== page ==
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The Tastemakers of Today & Tomorrow are Bringing a Fresh, Forward-thinking Vision to Design Now
Transformation in its broadest sense, whether concerning a product, space or tradition, is pushing and expanding the boundaries of American Modern design. Meet the makers.
Egg Collective—Crystal Ellis, Hillary Petrie & Stephanie Beamer
The All-female Founders of the Emerging East Coast Design Firm Bring Material Sense to Their Principle-driven Practice
For the founders of design firm Egg Collective—Crystal Ellis, Hillary Petrie, and Stephanie Beamer—it started with friendship and a mutual passion for designing and creating. The tenets of the business when it began in 2011 are its tenets today, but the vision has evolved.
Egg Collective’s focus on collaboration and consistent engagement have provisioned the rich rewards of a design practice on the rise, evidenced by accolades including Best New Designer at ICFF, a nod from Martha Stewart’s American Made Honors and a gleaming new flagship in a historic building in New York City. The trio channeled their background in architecture to transform the environment into one that reflects their aesthetic, down to the custom hardware in mirror-polished solid stainless steel.
Also featuring a custom-designed polished stainless steel reception desk, thick curving walls, and honed limestone floors with custom carpets, the showroom is a showcase for the materiality—wood, glass, stone, metal, and leather— that has come to define the nature- and art-influenced design firm.
One sees a great case for Egg Collective as an Old World guild but in a New World way. Its network of fabricators has expertise in materials like metal, stone, and glass to help Ellis, Petrie, and Beamer execute their ideas at the highest level of craft.
They also support other creatives, and use their showroom for a curated series of art exhibitions in the hopes of “sharing a unique language that is both contemporary and timeless.” In setting out to establish what they call “the antithesis of the disposal design model,” Egg Collective is now a reflection of everything it creates—made to last.
Egg Collective | Crystal Ellis, Hillary Petrie, and Stephanie Beame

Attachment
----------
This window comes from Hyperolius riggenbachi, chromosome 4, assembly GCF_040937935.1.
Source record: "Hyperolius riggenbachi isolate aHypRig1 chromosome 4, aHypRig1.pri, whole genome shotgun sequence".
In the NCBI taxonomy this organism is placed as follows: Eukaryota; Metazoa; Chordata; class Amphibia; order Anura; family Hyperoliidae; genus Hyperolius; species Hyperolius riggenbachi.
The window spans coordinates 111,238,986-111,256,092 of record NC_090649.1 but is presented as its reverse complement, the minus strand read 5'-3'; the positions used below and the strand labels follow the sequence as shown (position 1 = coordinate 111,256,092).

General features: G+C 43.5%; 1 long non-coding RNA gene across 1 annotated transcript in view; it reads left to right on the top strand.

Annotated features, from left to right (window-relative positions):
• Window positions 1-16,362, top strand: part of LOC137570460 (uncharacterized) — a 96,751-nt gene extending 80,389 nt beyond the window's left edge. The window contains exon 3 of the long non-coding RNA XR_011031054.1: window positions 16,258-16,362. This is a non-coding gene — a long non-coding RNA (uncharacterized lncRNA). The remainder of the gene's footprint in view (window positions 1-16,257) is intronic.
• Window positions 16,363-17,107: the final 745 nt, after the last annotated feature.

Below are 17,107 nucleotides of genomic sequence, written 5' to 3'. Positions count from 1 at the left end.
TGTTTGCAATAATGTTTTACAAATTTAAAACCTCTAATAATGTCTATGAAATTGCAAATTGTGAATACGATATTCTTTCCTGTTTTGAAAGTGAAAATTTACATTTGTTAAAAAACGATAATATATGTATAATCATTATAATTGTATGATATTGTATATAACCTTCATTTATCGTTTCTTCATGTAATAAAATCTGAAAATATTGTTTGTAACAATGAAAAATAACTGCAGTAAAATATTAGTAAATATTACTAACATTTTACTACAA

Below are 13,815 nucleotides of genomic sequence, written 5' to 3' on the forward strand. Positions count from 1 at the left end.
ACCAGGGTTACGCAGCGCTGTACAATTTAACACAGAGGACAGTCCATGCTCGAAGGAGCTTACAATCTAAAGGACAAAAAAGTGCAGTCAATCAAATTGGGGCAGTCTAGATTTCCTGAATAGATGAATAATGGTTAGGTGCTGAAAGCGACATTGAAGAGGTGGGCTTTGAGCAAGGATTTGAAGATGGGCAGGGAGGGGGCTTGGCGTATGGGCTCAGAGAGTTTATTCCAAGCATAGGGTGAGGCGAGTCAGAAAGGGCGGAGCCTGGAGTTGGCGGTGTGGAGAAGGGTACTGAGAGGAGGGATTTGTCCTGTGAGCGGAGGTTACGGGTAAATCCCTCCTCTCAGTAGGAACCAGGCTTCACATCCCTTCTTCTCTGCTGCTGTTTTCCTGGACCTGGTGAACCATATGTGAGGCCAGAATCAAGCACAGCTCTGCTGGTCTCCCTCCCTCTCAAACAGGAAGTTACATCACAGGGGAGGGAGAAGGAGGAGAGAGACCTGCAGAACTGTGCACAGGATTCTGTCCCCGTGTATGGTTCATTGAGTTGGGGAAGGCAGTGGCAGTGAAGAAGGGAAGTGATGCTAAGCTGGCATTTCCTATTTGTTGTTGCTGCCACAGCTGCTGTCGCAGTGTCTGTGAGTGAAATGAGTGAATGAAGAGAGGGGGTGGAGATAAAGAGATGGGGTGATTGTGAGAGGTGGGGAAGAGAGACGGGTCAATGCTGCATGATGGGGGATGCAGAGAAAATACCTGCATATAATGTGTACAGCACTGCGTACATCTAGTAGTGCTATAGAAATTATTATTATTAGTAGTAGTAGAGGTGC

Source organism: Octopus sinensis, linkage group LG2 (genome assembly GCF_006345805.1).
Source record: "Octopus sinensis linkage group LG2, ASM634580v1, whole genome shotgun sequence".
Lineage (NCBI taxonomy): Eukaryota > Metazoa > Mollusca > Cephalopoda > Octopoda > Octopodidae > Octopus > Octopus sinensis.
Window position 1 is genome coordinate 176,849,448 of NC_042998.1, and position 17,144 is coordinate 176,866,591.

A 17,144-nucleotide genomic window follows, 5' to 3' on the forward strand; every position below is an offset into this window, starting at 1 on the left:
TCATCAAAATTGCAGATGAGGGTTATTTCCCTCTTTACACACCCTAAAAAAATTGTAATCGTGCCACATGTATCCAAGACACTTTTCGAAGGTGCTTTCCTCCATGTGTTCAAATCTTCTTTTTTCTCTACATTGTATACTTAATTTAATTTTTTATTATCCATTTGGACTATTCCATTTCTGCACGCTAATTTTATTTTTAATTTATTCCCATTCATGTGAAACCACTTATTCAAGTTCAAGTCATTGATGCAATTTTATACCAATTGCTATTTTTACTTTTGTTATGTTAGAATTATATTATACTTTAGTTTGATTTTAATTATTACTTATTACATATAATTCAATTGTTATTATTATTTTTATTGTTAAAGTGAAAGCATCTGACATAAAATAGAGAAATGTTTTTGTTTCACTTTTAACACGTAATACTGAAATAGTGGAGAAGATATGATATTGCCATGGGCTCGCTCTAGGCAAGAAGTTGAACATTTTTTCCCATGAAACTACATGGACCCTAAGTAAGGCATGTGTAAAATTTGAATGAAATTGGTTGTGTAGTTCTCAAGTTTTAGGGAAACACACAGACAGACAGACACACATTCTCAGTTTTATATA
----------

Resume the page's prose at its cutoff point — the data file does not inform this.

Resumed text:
Photographs: Courtesy Of Matthew Williams
O&G Studio A Rhode Island-based Furniture Designer and Manufacturer Revives a Rich Hand-built Tradition With American Modern Craft
When Jonathan Glatt, the co-founder and creative director of O&G Studio, launched the platform in 2009, it was to create and manufacture designs that honor and build upon classic American craft for contemporary tastes.
He certainly picked the right place, headquartering the operation in Rhode Island, a place of both the past and the future.
“It is tiny and epic at the same time” and “influences a type of great design that I love,” says Jonathan Glatt, who also looks to 18th-century furniture makers, the Goddard Townshends, as a reference and aims to achieve a similar feeling with all O&G designs. By this he means something “that is rarely wild and unconstrained, but deeply satisfying and stands the test of time.”
Although reflecting an undeniable New England flavor, “O&G is American Modern,” says Jonathan Glatt, who is nonetheless open to other stylistic influences and design periods. To that end are O&G’s signature Windsor-style benches and chairs, along with the recently launched Hull Coffee Table, featuring a low profile with an early ‘70s vibe, and the Meridian Sconce family, based on Brutalist buildings and crafted from sand-cast brass.
One also sees a strong regional influence in material—“We love wood and only use sustainable North American hardwoods like ash, maple, oak and walnut,” says Jonathan Glatt—and a color palette with Salt Pond, Kelp and Oyster finishes.
With dressers and lounge pieces, as well as new collaborations on the O&G drawing board for 2020, plus its plumbing collection Brut with Watermark, the studio finds itself in familiar territory: with its hands full.
O&G Studio | oandgstudio.com
Photographs: (Clockwise From Top) Courtesy Of Angel Tucker, Lanserring And Erin Little